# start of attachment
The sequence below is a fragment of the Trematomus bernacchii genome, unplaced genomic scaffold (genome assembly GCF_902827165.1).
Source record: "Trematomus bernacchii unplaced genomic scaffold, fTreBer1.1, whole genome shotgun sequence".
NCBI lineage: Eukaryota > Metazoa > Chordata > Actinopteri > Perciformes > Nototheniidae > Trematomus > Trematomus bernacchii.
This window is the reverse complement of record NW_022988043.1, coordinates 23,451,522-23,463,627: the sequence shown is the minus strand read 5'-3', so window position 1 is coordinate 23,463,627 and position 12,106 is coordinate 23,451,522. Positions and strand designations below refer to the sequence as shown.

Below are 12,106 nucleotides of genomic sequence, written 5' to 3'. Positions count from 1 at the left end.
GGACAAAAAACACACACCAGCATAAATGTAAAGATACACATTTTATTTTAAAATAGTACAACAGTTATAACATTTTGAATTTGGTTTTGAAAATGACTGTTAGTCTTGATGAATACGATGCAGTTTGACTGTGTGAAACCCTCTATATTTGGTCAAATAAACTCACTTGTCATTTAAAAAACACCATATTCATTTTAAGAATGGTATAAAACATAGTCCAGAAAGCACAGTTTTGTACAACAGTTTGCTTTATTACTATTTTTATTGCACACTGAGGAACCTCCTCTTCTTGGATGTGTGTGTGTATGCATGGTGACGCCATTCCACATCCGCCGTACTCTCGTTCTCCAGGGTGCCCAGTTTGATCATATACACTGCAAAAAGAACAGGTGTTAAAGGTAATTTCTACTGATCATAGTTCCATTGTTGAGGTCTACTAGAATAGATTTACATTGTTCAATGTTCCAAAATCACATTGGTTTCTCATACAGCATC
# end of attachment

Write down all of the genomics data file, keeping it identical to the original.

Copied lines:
The sequence below is a fragment of the Trematomus bernacchii genome, unplaced genomic scaffold (genome assembly GCF_902827165.1).
Source record: "Trematomus bernacchii unplaced genomic scaffold, fTreBer1.1, whole genome shotgun sequence".
NCBI lineage: Eukaryota > Metazoa > Chordata > Actinopteri > Perciformes > Nototheniidae > Trematomus > Trematomus bernacchii.
This window is the reverse complement of record NW_022988043.1, coordinates 23,451,522-23,463,627: the sequence shown is the minus strand read 5'-3', so window position 1 is coordinate 23,463,627 and position 12,106 is coordinate 23,451,522. Positions and strand designations below refer to the sequence as shown.

Below are 12,106 nucleotides of genomic sequence, written 5' to 3'. Positions count from 1 at the left end.
GGACAAAAAACACACACCAGCATAAATGTAAAGATACACATTTTATTTTAAAATAGTACAACAGTTATAACATTTTGAATTTGGTTTTGAAAATGACTGTTAGTCTTGATGAATACGATGCAGTTTGACTGTGTGAAACCCTCTATATTTGGTCAAATAAACTCACTTGTCATTTAAAAAACACCATATTCATTTTAAGAATGGTATAAAACATAGTCCAGAAAGCACAGTTTTGTACAACAGTTTGCTTTATTACTATTTTTATTGCACACTGAGGAACCTCCTCTTCTTGGATGTGTGTGTGTATGCATGGTGACGCCATTCCACATCCGCCGTACTCTCGTTCTCCAGGGTGCCCAGTTTGATCATATACACTGCAAAAAGAACAGGTGTTAAAGGTAATTTCTACTGATCATAGTTCCATTGTTGAGGTCTACTAGAATAGATTTACATTGTTCAATGTTCCAAAATCACATTGGTTTCTCATACAGCATC